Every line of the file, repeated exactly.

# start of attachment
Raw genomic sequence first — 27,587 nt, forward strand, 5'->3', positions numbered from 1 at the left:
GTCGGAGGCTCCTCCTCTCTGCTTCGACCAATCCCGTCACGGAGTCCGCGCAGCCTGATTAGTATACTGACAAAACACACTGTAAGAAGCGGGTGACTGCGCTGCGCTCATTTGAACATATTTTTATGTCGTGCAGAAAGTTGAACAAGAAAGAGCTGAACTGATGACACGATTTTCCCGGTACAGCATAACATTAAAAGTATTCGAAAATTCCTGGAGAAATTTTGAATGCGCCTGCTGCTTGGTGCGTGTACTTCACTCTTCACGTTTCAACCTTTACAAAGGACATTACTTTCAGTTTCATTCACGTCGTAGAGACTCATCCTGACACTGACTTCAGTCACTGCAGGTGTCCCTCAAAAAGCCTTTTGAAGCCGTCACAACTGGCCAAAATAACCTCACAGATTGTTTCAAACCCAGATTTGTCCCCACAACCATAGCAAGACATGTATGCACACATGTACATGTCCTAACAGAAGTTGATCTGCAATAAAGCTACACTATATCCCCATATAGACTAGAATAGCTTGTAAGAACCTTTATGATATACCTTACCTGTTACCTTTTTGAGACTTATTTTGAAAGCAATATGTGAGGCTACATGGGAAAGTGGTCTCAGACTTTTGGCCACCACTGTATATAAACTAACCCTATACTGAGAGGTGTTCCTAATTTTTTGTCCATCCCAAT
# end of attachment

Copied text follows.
Raw genomic sequence first — 27,587 nt, forward strand, 5'->3', positions numbered from 1 at the left:
GTCGGAGGCTCCTCCTCTCTGCTTCGACCAATCCCGTCACGGAGTCCGCGCAGCCTGATTAGTATACTGACAAAACACACTGTAAGAAGCGGGTGACTGCGCTGCGCTCATTTGAACATATTTTTATGTCGTGCAGAAAGTTGAACAAGAAAGAGCTGAACTGATGACACGATTTTCCCGGTACAGCATAACATTAAAAGTATTCGAAAATTCCTGGAGAAATTTTGAATGCGCCTGCTGCTTGGTGCGTGTACTTCACTCTTCACGTTTCAACCTTTACAAAGGACATTACTTTCAGTTTCATTCACGTCGTAGAGACTCATCCTGACACTGACTTCAGTCACTGCAGGTGTCCCTCAAAAAGCCTTTTGAAGCCGTCACAACTGGCCAAAATAACCTCACAGATTGTTTCAAACCCAGATTTGTCCCCACAACCATAGCAAGACATGTATGCACACATGTACATGTCCTAACAGAAGTTGATCTGCAATAAAGCTACACTATATCCCCATATAGACTAGAATAGCTTGTAAGAACCTTTATGATATACCTTACCTGTTACCTTTTTGAGACTTATTTTGAAAGCAATATGTGAGGCTACATGGGAAAGTGGTCTCAGACTTTTGGCCACCACTGTATATAAACTAACCCTATACTGAGAGGTGTTCCTAATTTTTTGTCCATCCCAAT